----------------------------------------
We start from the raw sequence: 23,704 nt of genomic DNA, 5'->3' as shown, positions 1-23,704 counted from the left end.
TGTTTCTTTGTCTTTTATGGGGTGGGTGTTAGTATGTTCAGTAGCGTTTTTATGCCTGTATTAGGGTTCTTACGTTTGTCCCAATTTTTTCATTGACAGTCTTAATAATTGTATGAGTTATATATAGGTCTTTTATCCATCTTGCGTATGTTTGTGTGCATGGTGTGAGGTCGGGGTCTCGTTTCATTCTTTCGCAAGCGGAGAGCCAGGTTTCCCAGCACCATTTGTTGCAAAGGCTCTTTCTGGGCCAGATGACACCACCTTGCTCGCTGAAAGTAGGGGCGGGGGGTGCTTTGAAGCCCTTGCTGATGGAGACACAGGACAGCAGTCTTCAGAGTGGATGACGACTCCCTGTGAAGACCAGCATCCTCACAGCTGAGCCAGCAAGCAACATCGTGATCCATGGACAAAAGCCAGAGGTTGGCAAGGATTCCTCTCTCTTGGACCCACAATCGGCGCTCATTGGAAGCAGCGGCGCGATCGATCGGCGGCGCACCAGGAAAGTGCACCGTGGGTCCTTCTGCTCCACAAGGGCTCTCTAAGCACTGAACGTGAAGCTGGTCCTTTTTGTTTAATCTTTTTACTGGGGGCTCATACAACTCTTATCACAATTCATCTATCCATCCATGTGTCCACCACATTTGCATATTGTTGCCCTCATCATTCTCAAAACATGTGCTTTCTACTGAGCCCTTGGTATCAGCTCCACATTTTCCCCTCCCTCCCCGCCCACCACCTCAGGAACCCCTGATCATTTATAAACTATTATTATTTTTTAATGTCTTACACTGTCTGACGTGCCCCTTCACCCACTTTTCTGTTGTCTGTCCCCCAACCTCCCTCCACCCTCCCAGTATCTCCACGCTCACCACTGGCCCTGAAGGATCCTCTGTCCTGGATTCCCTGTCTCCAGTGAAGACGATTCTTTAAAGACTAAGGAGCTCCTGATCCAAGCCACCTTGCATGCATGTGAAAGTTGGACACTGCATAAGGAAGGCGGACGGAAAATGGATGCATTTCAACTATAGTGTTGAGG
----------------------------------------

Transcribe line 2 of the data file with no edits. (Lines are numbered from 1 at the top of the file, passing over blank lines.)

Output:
TGTTTCTTTGTCTTTTATGGGGTGGGTGTTAGTATGTTCAGTAGCGTTTTTATGCCTGTATTAGGGTTCTTACGTTTGTCCCAATTTTTTCATTGACAGTCTTAATAATTGTATGAGTTATATATAGGTCTTTTATCCATCTTGCGTATGTTTGTGTGCATGGTGTGAGGTCGGGGTCTCGTTTCATTCTTTCGCAAGCGGAGAGCCAGGTTTCCCAGCACCATTTGTTGCAAAGGCTCTTTCTGGGCCAGATGACACCACCTTGCTCGCTGAAAGTAGGGGCGGGGGGTGCTTTGAAGCCCTTGCTGATGGAGACACAGGACAGCAGTCTTCAGAGTGGATGACGACTCCCTGTGAAGACCAGCATCCTCACAGCTGAGCCAGCAAGCAACATCGTGATCCATGGACAAAAGCCAGAGGTTGGCAAGGATTCCTCTCTCTTGGACCCACAATCGGCGCTCATTGGAAGCAGCGGCGCGATCGATCGGCGGCGCACCAGGAAAGTGCACCGTGGGTCCTTCTGCTCCACAAGGGCTCTCTAAGCACTGAACGTGAAGCTGGTCCTTTTTGTTTAATCTTTTTACTGGGGGCTCATACAACTCTTATCACAATTCATCTATCCATCCATGTGTCCACCACATTTGCATATTGTTGCCCTCATCATTCTCAAAACATGTGCTTTCTACTGAGCCCTTGGTATCAGCTCCACATTTTCCCCTCCCTCCCCGCCCACCACCTCAGGAACCCCTGATCATTTATAAACTATTATTATTTTTTAATGTCTTACACTGTCTGACGTGCCCCTTCACCCACTTTTCTGTTGTCTGTCCCCCAACCTCCCTCCACCCTCCCAGTATCTCCACGCTCACCACTGGCCCTGAAGGATCCTCTGTCCTGGATTCCCTGTCTCCAGTGAAGACGATTCTTTAAAGACTAAGGAGCTCCTGATCCAAGCCACCTTGCATGCATGTGAAAGTTGGACACTGCATAAGGAAGGCGGACGGAAAATGGATGCATTTCAACTATAGTGTTGAGG